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Dear Father Angelo,

What do the phrases in the Bible “with his angels He can find fault” and “punishing children for their fathers’ wickedness” mean?

Have a nice day.


1. The first writing which talks about Angels’ defects can be found in Job: “Lo, he puts no trust in his servants, and with his angels he can find fault” (Jb 4,18).

The comments of The Jerusalem Bible state: ”Servants of God and Angels are the same thing.  If these beings, which are so close to God, can have such a radical imperfection in them, then all the more reason for man, that is sensual and perishable, to be even more imperfect”.

The radical imperfection refers to the fact that some Angels have fallen.

However, those Angels that are in Heaven have been confirmed in Goodness and as such are impeccable.

2.  The second phrase can be found in various places of the Old Testament, for example in Exodus when God is about to dictate the Ten Commandments to Moses: “For I, the LORD, your God, am a jealous God, inflicting punishment for their fathers’ wickedness on the children of those who hate me, down to the third and fourth generation, but bestowing mercy down to the thousandth generation, on the children of those who love me and keep my commandments” (Ex 20, 5-6).

3. The language concerning reward and punishment is obviously allegorical and anthropomorphic.  The punishment that is bestowed to the children up to the third and fourth generation reminds us that in the same way parents would suffer themselves rather than letting their children suffer for their sins, in the same manner a sinner who breaks the ten commandments separates himself from that which is most important to him, which is the possession of God within him during the time of sinning and throughout eternity.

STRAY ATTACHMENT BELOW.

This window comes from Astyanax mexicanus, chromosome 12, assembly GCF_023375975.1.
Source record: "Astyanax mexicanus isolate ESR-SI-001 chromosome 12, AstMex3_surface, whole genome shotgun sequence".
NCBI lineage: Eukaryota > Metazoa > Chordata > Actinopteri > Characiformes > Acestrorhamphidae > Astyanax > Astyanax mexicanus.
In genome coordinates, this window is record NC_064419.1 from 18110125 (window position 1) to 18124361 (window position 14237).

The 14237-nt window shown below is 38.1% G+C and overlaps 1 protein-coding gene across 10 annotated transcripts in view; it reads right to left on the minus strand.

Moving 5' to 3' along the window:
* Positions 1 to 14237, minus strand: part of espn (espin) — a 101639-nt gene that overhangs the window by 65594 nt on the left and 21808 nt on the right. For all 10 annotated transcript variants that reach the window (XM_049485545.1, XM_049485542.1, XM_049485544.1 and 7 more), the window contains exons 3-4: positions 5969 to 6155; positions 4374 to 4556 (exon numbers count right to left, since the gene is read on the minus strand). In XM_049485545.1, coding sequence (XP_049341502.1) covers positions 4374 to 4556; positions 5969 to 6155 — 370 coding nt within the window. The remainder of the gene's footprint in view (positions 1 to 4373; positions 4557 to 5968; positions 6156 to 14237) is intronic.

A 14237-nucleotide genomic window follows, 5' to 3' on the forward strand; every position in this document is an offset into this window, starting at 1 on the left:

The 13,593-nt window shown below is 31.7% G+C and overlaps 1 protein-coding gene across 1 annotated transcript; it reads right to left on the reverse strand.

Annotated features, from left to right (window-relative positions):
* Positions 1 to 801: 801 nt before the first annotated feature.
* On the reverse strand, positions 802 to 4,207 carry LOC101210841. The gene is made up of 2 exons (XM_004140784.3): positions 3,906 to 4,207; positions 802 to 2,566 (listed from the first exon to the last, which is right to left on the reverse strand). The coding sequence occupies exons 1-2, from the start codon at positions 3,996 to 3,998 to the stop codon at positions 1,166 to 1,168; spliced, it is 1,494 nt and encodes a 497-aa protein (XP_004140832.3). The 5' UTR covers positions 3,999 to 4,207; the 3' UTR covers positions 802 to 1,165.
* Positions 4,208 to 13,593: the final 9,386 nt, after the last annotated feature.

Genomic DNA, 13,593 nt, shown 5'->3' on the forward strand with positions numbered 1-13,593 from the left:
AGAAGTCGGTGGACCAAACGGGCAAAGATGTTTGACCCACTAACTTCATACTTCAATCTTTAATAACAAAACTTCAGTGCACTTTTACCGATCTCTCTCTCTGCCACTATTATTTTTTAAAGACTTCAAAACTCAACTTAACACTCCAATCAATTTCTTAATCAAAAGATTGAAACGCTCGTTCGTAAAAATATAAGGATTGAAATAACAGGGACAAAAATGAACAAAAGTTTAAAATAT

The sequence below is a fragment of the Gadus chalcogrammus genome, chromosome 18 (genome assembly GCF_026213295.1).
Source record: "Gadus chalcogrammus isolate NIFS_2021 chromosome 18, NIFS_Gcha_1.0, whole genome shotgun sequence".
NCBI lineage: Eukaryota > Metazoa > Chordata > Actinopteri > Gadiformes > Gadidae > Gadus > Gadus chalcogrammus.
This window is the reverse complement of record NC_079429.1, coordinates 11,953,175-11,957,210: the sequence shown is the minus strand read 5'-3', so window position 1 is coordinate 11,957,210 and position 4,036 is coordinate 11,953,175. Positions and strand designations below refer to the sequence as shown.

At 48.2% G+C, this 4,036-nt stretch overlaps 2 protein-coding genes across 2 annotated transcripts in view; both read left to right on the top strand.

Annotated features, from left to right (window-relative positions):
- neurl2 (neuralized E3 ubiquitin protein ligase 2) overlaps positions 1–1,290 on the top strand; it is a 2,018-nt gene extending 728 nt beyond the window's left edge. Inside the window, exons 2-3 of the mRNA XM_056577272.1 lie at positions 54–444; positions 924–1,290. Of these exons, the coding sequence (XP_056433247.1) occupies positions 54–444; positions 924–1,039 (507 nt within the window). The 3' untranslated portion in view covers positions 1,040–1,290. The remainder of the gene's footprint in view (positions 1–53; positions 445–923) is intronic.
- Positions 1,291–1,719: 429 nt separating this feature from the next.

4. Alongside the quoted text which must be understood as how it was previously explained, we can find another interpretation which is particularly precious, when God clearly states ”Only the one who sins shall die. The son shall not be charged with the guilt of his father, nor shall the father be charged with the guilt of his son. The virtuous man’s virtue shall be his own, as the wicked man’s wickedness shall be his own” (Ez 18,20).

In fact, the text continues as such: “But if the wicked man turns away from all the sins he committed, if he keeps all my statutes and does what is right and just, he shall surely live, he shall not die.  

None of the crimes he committed shall be remembered against him; he shall live because of the virtue he has practiced” (Ez 18,21-22).

The Jerusalem Bible comments “Not only is man not oppressed by the sins of his ancestors, but he can be purged from the weight of his own past.

It highlights the notions of conversion (or perversion) of the single individual and not of the collectivity.

Only the present status of the person determines God’s judgement”.

5. This is the desire of God concerning the sinner: “Do I indeed derive any pleasure from the death of the wicked? says the Lord GOD. Do I not rather rejoice when he turns from his evil way that he may live?” (Ez 18,23) and: “Why should you die, O house of Israel?

For I have no pleasure in the death of anyone who dies, says the Lord GOD. Return and live!” (Ez 18,31-32).

6. On the other significance of the text in Ex 20, 5-6 you can find the answer in the question that has already been published on our site The meaning of the words in which it is said that God punishes the sins of the fathers through their children until the third and fourth generation (Apr 3, 2015).

I wish you all the best, remind you to our Lord, and bless you.

Father Angelo